My name is Lynne Swan. I am 20 year old journalism student from Dublin, Ireland. I was selected as one of eleven students to volunteer with Wells for Zoe in Malawi during Easter 2011. I wanted to come here as I had heard about the great work Wells for Zoe had done and are continuing to do in Malawi by providing opportunities for Malawian citizens and letting them know that just about anything is achievable.

Since my first day here I’ve learned the true value of communication within the communities here. I’ve heard numerous stories of how Wells for Zoe changed hundreds of people lives just through word of mouth and thus being able to find out which communities need clean water.

I absolutely love being here helping out John and Mary and meeting the amazing Malawian citizens but at the same time I cannot wait to go home and spread the good word of the constant work of Wells for Zoe here in Malawi.

I definitely want, and very much hope, to come back to Malawi again so that I can help to continue the amazing and life changing work Wells for Zoe do here.

This is the fourth year that DIT students have come here to help with the NGO and I hope that there will be many more students volunteering here in the near future. We visited schools, fixed pumps for the wells, visited Mzuzu Central Hospital and have gone to local communities to identify needs and talk to villagers.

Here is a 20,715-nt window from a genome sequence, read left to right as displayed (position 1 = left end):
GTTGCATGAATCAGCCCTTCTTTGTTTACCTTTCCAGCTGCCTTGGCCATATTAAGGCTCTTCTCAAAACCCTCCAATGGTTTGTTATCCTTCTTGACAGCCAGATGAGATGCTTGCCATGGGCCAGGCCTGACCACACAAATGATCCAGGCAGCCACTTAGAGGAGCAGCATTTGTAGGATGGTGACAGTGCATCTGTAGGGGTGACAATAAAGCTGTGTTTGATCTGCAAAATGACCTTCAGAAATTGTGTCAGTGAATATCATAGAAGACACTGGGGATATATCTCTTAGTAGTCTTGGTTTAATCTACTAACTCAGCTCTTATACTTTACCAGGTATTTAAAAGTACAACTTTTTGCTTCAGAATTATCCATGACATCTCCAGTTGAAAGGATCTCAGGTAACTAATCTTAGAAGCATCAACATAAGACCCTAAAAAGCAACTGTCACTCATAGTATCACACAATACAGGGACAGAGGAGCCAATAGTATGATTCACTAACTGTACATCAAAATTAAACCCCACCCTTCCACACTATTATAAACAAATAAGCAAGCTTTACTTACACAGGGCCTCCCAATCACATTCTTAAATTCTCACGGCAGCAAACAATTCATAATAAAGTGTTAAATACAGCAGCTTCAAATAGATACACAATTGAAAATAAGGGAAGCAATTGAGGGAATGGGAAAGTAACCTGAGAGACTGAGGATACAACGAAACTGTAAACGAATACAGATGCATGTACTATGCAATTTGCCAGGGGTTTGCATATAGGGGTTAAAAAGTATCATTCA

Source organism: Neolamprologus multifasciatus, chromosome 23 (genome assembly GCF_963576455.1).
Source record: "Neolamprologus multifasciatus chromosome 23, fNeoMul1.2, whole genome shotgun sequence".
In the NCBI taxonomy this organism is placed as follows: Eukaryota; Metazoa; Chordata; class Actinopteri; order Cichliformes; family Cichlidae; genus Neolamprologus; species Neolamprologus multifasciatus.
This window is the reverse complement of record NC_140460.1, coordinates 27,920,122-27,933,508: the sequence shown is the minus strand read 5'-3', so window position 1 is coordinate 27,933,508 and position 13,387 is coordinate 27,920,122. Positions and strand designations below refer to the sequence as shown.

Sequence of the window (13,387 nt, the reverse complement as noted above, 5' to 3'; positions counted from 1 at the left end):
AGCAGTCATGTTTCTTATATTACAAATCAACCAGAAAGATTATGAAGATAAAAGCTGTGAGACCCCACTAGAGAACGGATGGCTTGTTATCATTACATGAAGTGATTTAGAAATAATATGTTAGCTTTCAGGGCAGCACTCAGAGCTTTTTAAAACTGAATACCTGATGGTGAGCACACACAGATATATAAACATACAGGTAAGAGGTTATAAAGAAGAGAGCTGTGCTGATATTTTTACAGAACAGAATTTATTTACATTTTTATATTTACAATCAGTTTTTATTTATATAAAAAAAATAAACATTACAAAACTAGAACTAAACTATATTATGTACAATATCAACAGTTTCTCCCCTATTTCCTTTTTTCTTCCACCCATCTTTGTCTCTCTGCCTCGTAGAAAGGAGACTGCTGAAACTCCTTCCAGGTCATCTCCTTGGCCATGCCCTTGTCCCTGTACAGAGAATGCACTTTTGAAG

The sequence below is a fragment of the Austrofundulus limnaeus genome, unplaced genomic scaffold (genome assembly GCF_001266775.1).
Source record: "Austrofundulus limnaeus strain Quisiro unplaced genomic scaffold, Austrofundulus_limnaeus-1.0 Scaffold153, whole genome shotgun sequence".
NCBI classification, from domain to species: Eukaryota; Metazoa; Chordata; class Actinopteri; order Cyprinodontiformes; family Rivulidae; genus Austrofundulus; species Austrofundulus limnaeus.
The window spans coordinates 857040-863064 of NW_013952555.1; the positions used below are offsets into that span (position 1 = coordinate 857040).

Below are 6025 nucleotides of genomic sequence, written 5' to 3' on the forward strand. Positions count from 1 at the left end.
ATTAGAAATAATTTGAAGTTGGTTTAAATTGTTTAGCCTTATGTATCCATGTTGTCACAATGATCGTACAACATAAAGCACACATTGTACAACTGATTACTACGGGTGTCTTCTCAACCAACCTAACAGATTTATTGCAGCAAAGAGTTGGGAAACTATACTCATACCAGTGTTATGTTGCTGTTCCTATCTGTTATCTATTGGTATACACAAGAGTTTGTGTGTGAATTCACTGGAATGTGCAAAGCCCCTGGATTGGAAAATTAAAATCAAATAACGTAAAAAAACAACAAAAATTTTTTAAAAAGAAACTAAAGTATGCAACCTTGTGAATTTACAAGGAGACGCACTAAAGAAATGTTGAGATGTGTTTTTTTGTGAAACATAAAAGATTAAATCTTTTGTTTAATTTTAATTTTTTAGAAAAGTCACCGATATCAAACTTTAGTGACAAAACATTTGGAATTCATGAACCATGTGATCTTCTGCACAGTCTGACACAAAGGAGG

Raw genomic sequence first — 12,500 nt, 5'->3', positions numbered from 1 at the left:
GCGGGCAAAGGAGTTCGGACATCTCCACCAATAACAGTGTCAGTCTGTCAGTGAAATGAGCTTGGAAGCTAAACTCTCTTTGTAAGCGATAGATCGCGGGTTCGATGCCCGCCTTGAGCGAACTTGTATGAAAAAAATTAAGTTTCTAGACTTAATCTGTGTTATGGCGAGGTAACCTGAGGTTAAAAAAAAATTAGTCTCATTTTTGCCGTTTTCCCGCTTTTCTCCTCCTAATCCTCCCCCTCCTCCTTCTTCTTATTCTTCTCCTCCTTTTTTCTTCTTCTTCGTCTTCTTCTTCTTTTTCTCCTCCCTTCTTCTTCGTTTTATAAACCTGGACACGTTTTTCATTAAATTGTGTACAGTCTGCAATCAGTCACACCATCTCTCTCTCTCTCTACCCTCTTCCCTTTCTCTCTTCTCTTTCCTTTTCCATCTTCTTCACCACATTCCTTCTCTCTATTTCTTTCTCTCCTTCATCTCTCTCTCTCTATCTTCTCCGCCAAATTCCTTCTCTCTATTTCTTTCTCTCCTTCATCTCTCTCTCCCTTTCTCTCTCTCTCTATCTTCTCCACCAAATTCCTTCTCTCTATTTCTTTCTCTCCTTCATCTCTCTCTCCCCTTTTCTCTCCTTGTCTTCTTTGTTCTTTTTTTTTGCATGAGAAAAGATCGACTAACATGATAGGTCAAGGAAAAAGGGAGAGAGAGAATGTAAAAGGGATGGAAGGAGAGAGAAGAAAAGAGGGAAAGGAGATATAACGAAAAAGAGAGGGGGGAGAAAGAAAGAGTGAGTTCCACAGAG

It has been an absolute honour to have been able to converse with so many wonderful Malawian people and I truly believe that they can achieve what ever their hearts desire once NGOs like Wells For Zoe are around to inspire and assist them in doing so.

Having spent just over a week here so far I am in awe of what could be achieved if we stayed longer or came back again. John and Mary Coyne have achieved so much with Wells for Zoe and I am proud to be able to say that I have assisted them with even just a tiny percentage of that great work.

I’ve made life-long friends and met people that I will never, ever, forget.

Volunteering, but maybe not as we know it

Maybe Voluntouring is the beginning

I am just back from Malawi and should be dead or at least ready for the bed after 32 hours driving, flying, hanging around and waiting; not at all endearing but by far the worst part of our work in Malawi.
Arriving home I was driven to read and answer my emails and head out to talk to the Young Engineers Society, something I had agreed to months ago and hadn’t really planned.
The meeting was on volunteering and I felt that the students were bombarded with ideas of building houses, digging latrines, doing manual labour and raising funds for the pleasure of making their contribution to the other 90% somewhere around the globe. I was last of six presentations, and I’m sure I came across as a scattered nutter without a plan. In fact we have few impositions on our volunteers other than that the pay their way, be themselves, try to inspire, educate and challenge and absorb what they can every second of their short period of voluntouring. And even though we get all our volunteers to journey with our people in their daily lives, what can you achieve in one or two weeks; it’s a toe in the water (but don’t take that literally), a glimpse at society, a taste of what you might do in the future where ever you are.
What it can do is let you touch and feel, get little glimpses, shake a hand, hug a baby, blow a bubble and indicate solidarity. You can inspire, you can educate, make your mark and leave a lasting impression but permanent change is a long haul.
People often ask me would I not be better sending out the money and stay at home, and I suppose the idea has merit, but to the people we work with it’s more about inspiration and dignity than money.